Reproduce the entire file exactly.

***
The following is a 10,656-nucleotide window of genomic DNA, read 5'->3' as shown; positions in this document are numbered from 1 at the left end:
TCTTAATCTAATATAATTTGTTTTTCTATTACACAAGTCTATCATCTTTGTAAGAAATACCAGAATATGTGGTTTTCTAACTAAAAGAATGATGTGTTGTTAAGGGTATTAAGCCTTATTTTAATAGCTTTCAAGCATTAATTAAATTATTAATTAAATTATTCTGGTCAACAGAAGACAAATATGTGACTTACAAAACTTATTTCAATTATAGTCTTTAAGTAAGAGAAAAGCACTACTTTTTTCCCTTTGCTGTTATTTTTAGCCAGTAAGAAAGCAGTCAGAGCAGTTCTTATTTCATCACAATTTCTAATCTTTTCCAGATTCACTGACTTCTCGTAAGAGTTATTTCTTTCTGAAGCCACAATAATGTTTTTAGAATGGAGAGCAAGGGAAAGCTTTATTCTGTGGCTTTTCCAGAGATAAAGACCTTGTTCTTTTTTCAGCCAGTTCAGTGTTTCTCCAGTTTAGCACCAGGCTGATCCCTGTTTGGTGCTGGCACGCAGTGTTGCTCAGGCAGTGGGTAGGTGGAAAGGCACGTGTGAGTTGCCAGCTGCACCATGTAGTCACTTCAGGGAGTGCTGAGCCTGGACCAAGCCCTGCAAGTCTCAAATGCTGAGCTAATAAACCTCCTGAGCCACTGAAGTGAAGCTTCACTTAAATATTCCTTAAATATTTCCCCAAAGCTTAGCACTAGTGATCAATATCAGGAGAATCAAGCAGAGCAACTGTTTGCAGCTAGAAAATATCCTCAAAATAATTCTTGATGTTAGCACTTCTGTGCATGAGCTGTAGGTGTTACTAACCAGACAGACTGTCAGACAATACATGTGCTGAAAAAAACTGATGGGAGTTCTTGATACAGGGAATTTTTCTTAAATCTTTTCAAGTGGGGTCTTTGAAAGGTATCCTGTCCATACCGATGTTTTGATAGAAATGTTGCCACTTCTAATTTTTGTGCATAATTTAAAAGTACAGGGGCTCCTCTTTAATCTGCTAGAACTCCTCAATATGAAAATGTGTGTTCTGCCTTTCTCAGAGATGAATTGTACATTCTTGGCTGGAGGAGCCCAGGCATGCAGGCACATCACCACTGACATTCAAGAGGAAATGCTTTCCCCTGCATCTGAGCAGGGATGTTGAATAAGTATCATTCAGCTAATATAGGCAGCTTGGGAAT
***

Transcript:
The following is a 10,656-nucleotide window of genomic DNA, read 5'->3' as shown; positions in this document are numbered from 1 at the left end:
TCTTAATCTAATATAATTTGTTTTTCTATTACACAAGTCTATCATCTTTGTAAGAAATACCAGAATATGTGGTTTTCTAACTAAAAGAATGATGTGTTGTTAAGGGTATTAAGCCTTATTTTAATAGCTTTCAAGCATTAATTAAATTATTAATTAAATTATTCTGGTCAACAGAAGACAAATATGTGACTTACAAAACTTATTTCAATTATAGTCTTTAAGTAAGAGAAAAGCACTACTTTTTTCCCTTTGCTGTTATTTTTAGCCAGTAAGAAAGCAGTCAGAGCAGTTCTTATTTCATCACAATTTCTAATCTTTTCCAGATTCACTGACTTCTCGTAAGAGTTATTTCTTTCTGAAGCCACAATAATGTTTTTAGAATGGAGAGCAAGGGAAAGCTTTATTCTGTGGCTTTTCCAGAGATAAAGACCTTGTTCTTTTTTCAGCCAGTTCAGTGTTTCTCCAGTTTAGCACCAGGCTGATCCCTGTTTGGTGCTGGCACGCAGTGTTGCTCAGGCAGTGGGTAGGTGGAAAGGCACGTGTGAGTTGCCAGCTGCACCATGTAGTCACTTCAGGGAGTGCTGAGCCTGGACCAAGCCCTGCAAGTCTCAAATGCTGAGCTAATAAACCTCCTGAGCCACTGAAGTGAAGCTTCACTTAAATATTCCTTAAATATTTCCCCAAAGCTTAGCACTAGTGATCAATATCAGGAGAATCAAGCAGAGCAACTGTTTGCAGCTAGAAAATATCCTCAAAATAATTCTTGATGTTAGCACTTCTGTGCATGAGCTGTAGGTGTTACTAACCAGACAGACTGTCAGACAATACATGTGCTGAAAAAAACTGATGGGAGTTCTTGATACAGGGAATTTTTCTTAAATCTTTTCAAGTGGGGTCTTTGAAAGGTATCCTGTCCATACCGATGTTTTGATAGAAATGTTGCCACTTCTAATTTTTGTGCATAATTTAAAAGTACAGGGGCTCCTCTTTAATCTGCTAGAACTCCTCAATATGAAAATGTGTGTTCTGCCTTTCTCAGAGATGAATTGTACATTCTTGGCTGGAGGAGCCCAGGCATGCAGGCACATCACCACTGACATTCAAGAGGAAATGCTTTCCCCTGCATCTGAGCAGGGATGTTGAATAAGTATCATTCAGCTAATATAGGCAGCTTGGGAAT